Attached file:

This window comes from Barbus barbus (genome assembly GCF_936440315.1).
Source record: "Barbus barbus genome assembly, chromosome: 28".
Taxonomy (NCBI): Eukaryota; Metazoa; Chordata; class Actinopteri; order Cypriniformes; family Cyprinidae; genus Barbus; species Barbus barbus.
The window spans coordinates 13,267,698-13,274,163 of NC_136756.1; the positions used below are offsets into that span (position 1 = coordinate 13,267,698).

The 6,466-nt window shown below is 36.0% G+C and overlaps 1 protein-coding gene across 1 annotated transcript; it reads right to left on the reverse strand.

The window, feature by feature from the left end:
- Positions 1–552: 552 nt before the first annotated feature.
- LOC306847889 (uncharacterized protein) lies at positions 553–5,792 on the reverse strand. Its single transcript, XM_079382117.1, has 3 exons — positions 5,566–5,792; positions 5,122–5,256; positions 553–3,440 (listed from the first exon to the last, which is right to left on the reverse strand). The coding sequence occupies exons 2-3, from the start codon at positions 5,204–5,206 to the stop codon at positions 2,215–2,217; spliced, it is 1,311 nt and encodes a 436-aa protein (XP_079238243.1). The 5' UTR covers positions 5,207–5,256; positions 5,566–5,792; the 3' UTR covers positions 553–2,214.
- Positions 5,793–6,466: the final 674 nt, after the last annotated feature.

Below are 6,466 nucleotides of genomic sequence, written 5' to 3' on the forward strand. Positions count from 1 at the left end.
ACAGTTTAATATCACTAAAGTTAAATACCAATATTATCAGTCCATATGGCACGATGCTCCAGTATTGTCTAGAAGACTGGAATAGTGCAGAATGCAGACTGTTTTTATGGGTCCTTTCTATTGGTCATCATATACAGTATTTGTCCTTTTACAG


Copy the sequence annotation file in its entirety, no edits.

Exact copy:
This window comes from Barbus barbus (genome assembly GCF_936440315.1).
Source record: "Barbus barbus genome assembly, chromosome: 28".
Taxonomy (NCBI): Eukaryota; Metazoa; Chordata; class Actinopteri; order Cypriniformes; family Cyprinidae; genus Barbus; species Barbus barbus.
The window spans coordinates 13,267,698-13,274,163 of NC_136756.1; the positions used below are offsets into that span (position 1 = coordinate 13,267,698).

The 6,466-nt window shown below is 36.0% G+C and overlaps 1 protein-coding gene across 1 annotated transcript; it reads right to left on the reverse strand.

The window, feature by feature from the left end:
- Positions 1–552: 552 nt before the first annotated feature.
- LOC306847889 (uncharacterized protein) lies at positions 553–5,792 on the reverse strand. Its single transcript, XM_079382117.1, has 3 exons — positions 5,566–5,792; positions 5,122–5,256; positions 553–3,440 (listed from the first exon to the last, which is right to left on the reverse strand). The coding sequence occupies exons 2-3, from the start codon at positions 5,204–5,206 to the stop codon at positions 2,215–2,217; spliced, it is 1,311 nt and encodes a 436-aa protein (XP_079238243.1). The 5' UTR covers positions 5,207–5,256; positions 5,566–5,792; the 3' UTR covers positions 553–2,214.
- Positions 5,793–6,466: the final 674 nt, after the last annotated feature.

Below are 6,466 nucleotides of genomic sequence, written 5' to 3' on the forward strand. Positions count from 1 at the left end.
ACAGTTTAATATCACTAAAGTTAAATACCAATATTATCAGTCCATATGGCACGATGCTCCAGTATTGTCTAGAAGACTGGAATAGTGCAGAATGCAGACTGTTTTTATGGGTCCTTTCTATTGGTCATCATATACAGTATTTGTCCTTTTACAG